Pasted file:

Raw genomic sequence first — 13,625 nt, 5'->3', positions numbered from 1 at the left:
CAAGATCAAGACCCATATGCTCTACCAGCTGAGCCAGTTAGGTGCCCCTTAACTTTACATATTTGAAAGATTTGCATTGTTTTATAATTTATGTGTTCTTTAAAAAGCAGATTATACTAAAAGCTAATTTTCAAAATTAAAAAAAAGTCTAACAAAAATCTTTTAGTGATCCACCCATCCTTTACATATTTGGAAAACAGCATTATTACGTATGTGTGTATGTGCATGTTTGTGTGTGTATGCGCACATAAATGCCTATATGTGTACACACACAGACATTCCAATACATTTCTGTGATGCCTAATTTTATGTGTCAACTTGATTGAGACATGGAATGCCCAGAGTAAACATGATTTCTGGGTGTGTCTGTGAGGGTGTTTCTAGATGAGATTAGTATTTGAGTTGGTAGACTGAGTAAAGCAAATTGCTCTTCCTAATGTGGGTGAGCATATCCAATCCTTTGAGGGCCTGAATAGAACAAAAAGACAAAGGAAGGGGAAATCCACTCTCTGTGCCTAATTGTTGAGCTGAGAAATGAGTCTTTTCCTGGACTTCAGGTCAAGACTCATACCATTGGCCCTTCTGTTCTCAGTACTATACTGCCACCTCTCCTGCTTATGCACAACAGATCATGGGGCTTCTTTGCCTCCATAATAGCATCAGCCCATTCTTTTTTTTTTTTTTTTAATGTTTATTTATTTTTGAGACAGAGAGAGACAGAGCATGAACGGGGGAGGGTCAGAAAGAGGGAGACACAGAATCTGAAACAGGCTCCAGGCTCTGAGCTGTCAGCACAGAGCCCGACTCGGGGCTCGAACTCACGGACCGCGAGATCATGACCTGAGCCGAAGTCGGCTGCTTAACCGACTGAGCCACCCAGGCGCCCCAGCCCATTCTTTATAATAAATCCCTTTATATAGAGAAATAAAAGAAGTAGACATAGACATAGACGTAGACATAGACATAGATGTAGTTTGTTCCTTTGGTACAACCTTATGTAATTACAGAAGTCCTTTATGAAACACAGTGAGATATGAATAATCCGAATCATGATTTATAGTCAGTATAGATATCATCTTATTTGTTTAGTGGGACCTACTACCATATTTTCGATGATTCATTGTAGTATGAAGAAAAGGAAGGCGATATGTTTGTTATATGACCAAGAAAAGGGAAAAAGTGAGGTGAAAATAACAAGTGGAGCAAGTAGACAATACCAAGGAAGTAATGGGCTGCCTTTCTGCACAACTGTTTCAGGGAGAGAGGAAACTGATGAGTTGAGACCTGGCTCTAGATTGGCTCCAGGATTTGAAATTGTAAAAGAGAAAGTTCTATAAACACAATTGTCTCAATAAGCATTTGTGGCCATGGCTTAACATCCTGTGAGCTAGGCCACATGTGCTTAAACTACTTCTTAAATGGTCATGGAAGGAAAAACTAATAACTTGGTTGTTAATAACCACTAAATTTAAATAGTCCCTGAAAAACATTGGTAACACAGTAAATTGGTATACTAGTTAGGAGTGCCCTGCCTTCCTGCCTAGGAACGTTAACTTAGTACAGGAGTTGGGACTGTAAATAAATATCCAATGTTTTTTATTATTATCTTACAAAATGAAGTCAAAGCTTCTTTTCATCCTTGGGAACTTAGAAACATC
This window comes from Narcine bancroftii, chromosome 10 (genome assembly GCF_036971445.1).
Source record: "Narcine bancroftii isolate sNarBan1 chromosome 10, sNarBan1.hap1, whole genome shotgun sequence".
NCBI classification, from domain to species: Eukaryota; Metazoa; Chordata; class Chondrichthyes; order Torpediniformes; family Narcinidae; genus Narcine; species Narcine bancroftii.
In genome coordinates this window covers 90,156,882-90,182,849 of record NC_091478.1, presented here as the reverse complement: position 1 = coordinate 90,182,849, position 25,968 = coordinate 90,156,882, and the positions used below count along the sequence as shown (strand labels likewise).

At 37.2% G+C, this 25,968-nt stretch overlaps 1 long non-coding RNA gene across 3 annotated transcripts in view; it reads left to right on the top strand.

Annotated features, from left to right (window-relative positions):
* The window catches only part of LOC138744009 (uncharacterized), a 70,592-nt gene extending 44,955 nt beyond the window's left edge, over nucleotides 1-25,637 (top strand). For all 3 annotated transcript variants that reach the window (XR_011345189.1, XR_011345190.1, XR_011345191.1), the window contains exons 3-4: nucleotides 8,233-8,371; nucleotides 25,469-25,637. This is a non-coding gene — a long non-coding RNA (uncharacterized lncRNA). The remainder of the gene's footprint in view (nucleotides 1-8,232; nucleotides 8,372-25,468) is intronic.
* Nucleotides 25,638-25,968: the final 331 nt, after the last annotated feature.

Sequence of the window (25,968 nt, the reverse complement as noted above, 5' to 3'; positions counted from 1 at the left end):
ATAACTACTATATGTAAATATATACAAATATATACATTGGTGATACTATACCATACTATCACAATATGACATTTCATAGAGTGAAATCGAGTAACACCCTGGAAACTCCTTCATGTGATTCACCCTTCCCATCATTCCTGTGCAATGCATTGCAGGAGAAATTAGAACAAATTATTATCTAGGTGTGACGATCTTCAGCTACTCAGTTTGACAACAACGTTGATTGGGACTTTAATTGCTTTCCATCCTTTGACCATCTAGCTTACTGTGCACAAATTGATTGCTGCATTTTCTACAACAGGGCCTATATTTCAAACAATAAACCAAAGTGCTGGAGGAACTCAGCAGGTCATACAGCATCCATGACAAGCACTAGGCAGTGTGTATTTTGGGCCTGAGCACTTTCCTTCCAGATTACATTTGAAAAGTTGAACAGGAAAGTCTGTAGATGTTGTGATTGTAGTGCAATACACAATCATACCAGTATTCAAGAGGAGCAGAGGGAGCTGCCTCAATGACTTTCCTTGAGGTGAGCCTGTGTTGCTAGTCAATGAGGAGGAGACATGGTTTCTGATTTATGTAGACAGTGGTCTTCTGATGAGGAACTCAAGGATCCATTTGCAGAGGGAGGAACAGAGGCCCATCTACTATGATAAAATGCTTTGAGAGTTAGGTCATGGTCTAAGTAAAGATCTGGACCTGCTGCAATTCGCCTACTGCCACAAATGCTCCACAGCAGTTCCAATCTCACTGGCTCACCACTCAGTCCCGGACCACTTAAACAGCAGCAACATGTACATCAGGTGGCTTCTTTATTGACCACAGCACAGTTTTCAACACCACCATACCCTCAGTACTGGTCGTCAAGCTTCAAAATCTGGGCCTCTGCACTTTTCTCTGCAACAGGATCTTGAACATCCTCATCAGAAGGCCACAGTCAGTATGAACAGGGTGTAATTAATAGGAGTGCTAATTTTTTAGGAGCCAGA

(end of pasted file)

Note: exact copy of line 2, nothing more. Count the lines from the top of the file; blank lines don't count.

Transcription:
CAAGATCAAGACCCATATGCTCTACCAGCTGAGCCAGTTAGGTGCCCCTTAACTTTACATATTTGAAAGATTTGCATTGTTTTATAATTTATGTGTTCTTTAAAAAGCAGATTATACTAAAAGCTAATTTTCAAAATTAAAAAAAAGTCTAACAAAAATCTTTTAGTGATCCACCCATCCTTTACATATTTGGAAAACAGCATTATTACGTATGTGTGTATGTGCATGTTTGTGTGTGTATGCGCACATAAATGCCTATATGTGTACACACACAGACATTCCAATACATTTCTGTGATGCCTAATTTTATGTGTCAACTTGATTGAGACATGGAATGCCCAGAGTAAACATGATTTCTGGGTGTGTCTGTGAGGGTGTTTCTAGATGAGATTAGTATTTGAGTTGGTAGACTGAGTAAAGCAAATTGCTCTTCCTAATGTGGGTGAGCATATCCAATCCTTTGAGGGCCTGAATAGAACAAAAAGACAAAGGAAGGGGAAATCCACTCTCTGTGCCTAATTGTTGAGCTGAGAAATGAGTCTTTTCCTGGACTTCAGGTCAAGACTCATACCATTGGCCCTTCTGTTCTCAGTACTATACTGCCACCTCTCCTGCTTATGCACAACAGATCATGGGGCTTCTTTGCCTCCATAATAGCATCAGCCCATTCTTTTTTTTTTTTTTTTAATGTTTATTTATTTTTGAGACAGAGAGAGACAGAGCATGAACGGGGGAGGGTCAGAAAGAGGGAGACACAGAATCTGAAACAGGCTCCAGGCTCTGAGCTGTCAGCACAGAGCCCGACTCGGGGCTCGAACTCACGGACCGCGAGATCATGACCTGAGCCGAAGTCGGCTGCTTAACCGACTGAGCCACCCAGGCGCCCCAGCCCATTCTTTATAATAAATCCCTTTATATAGAGAAATAAAAGAAGTAGACATAGACATAGACGTAGACATAGACATAGATGTAGTTTGTTCCTTTGGTACAACCTTATGTAATTACAGAAGTCCTTTATGAAACACAGTGAGATATGAATAATCCGAATCATGATTTATAGTCAGTATAGATATCATCTTATTTGTTTAGTGGGACCTACTACCATATTTTCGATGATTCATTGTAGTATGAAGAAAAGGAAGGCGATATGTTTGTTATATGACCAAGAAAAGGGAAAAAGTGAGGTGAAAATAACAAGTGGAGCAAGTAGACAATACCAAGGAAGTAATGGGCTGCCTTTCTGCACAACTGTTTCAGGGAGAGAGGAAACTGATGAGTTGAGACCTGGCTCTAGATTGGCTCCAGGATTTGAAATTGTAAAAGAGAAAGTTCTATAAACACAATTGTCTCAATAAGCATTTGTGGCCATGGCTTAACATCCTGTGAGCTAGGCCACATGTGCTTAAACTACTTCTTAAATGGTCATGGAAGGAAAAACTAATAACTTGGTTGTTAATAACCACTAAATTTAAATAGTCCCTGAAAAACATTGGTAACACAGTAAATTGGTATACTAGTTAGGAGTGCCCTGCCTTCCTGCCTAGGAACGTTAACTTAGTACAGGAGTTGGGACTGTAAATAAATATCCAATGTTTTTTATTATTATCTTACAAAATGAAGTCAAAGCTTCTTTTCATCCTTGGGAACTTAGAAACATC